Friday, April 8, 2011

Wind provides 35% of All New US Generation since 2005 As Costs Drop

Ten years ago, did anyone think wind power would provide 35% of all new generation in the USA from 2005 to 2010 or that 40,181 megawatts of wind would be running today, enough for 10 million homes, and equal to 2.3% of all electricity? None of the top forecasts from the Energy Information Agency did, and the EIA had lots of company.  From the perspective of 10 years ago, wind's boom is extraordinary.

And the future for wind is one of growth in the USA, because the industry has driven down its costs and makes bigger, more efficient turbines.

In 2011, wind power is cost competitive with new gas and below the cost of a new coal plant.  According to the American Wind Energy Association, wind projects can be financed with an average power purchase agreement of 6 cents per kilowatt-hour.  Deals are being done a bit above and below that average.

Awea also reported that 5,600 megawatts of wind power is under construction around the country right now or twice the amount at this stage of last year.

Total national wind power capacity increased by 15% in 2010 over 2009, though the amount built in 2010 fell 50% compared to the record year of 2009, when an incredible 10,000 megawatts were constructed.

The amount of electricity coming from wind in 2010 jumped nearly 30% compared to 2009 as all the turbines built in 2009 made power in 2010.

Over the next 10 years, wind power will be a mainstream power production choice and will continue to provide a large part of America's new generation capacity.


  1. This is so exciting. I can't stand it.

    Here's what I wish I were better at explaining: why the intermittent nature of wind is not such a big issue. You know how they say "the wind doesn't blow and the sun doesn't shine" about renewables. of course that's true, but we live in a world where we have a portfolio of energy supplies. Maybe we always will have some need for fossil fuel sources, but we could significantly decrease the proportion (and, thereby, the pollution).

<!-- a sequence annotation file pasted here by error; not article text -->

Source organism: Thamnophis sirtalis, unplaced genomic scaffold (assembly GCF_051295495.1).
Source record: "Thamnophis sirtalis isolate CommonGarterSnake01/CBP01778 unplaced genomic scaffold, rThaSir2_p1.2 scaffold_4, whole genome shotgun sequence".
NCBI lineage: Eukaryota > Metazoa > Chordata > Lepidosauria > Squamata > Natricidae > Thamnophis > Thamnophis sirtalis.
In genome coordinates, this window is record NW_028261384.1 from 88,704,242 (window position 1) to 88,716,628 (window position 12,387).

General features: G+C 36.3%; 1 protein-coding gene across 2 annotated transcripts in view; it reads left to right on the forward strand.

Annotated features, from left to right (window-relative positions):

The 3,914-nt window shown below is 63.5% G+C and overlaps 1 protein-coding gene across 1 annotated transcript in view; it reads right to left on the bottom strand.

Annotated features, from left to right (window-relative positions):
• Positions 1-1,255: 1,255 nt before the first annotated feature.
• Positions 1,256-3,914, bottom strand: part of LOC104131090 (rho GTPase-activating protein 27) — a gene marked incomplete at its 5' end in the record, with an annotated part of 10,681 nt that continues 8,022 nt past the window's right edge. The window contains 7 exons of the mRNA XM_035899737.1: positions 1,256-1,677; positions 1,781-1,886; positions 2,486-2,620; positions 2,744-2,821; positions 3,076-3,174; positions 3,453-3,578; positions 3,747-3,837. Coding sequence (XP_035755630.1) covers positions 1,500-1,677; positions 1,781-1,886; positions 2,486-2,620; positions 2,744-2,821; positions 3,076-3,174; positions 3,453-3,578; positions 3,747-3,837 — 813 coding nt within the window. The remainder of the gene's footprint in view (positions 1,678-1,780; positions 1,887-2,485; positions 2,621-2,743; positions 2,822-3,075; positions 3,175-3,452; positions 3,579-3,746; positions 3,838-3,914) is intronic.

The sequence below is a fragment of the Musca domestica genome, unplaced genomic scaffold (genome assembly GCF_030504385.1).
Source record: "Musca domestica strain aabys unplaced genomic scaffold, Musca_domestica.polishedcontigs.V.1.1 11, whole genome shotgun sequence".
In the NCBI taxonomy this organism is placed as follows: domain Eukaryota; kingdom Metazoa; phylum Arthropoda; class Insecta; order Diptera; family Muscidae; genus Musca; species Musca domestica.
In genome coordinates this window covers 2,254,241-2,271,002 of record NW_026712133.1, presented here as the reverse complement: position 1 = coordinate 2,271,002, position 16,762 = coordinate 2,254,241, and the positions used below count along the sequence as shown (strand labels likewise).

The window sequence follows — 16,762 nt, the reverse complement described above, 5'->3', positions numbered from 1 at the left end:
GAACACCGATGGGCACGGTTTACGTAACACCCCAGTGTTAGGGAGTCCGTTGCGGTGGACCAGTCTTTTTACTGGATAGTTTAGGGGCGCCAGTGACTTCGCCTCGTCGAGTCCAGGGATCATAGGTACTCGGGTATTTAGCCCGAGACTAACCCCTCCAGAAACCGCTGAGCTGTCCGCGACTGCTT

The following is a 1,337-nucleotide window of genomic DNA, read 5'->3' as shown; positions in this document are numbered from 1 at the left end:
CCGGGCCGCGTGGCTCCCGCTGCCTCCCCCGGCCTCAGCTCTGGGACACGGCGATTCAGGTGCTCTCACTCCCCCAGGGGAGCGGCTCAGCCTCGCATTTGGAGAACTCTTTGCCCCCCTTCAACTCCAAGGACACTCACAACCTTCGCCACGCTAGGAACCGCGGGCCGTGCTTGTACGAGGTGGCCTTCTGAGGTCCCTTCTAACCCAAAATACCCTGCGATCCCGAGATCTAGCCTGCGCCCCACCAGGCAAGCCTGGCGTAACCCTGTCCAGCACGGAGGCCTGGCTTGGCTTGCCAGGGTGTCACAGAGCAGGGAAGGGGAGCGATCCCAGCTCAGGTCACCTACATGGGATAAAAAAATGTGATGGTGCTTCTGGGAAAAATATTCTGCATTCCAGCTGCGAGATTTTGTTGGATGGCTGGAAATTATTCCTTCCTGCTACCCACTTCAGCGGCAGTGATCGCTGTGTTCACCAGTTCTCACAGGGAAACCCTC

Right? So the wind does die down. Fine. You crank up the old coal fired plant from the 5% capacity you've had it chugging at to 45% capacity and then when the wind picks back up you dial the coal plant back down.

    It's still major progress.

  2. Brady:

    The huge improvements in wind power and its costs are exciting. Wind in Denmark has been providing on average 20% of its power for a considerable time.

    Intermittency of wind is not an issue at all when it is providing less than 2% to 3% of a electricity control area's total electricity. Why? All electricity control areas must have back up power whether they have any wind or not. They must have reserves because all machines are "intermittent." No machine works all the time no matter what. Electricity control areas must back up their nuclear and fossil plants, because all machines breakdown and do so suddenly and without warning. These control areas have plants ready to step in. The reserves typically are sized to equal at least the size or be a bit more than the single largest unit on the system--a big nuclear or big coal unit. Then if the biggest power plant clicks off, the reserves are enough to click on. These reserves are called "spinning reserves." Spinning reserves are never nuclear plants and also not coal plants because neither technology can just be turned on quickly or off quickly. They are typically natural gas. Natural gas plants can ramp up in minutes and shutdown quickly. This characteristic of natural gas makes it a perfect match for wind and solar.

    As wind becomes more than 5% of a system, then the size of the spinning reserves will probably have to increase. Again it will be gas. The increase is not one for one typically. But there would have to be an increase in the spinning reserve as wind increases. At least today. The next major breakthrough is energy storage. Then wind power could be stored and dispatched as needed. Some solar thermal plants now store enough power so that they can be dispatched when the sun goes down. Technology is moving fast and in a clean direction. Exciting indeed.

  3. I thought the intermittency of all electricity power plants was brought home with the massive problems in Texas the week before the SuperBowl. The coal plants went down in the cold, but wind helped keep the problem from being even worse.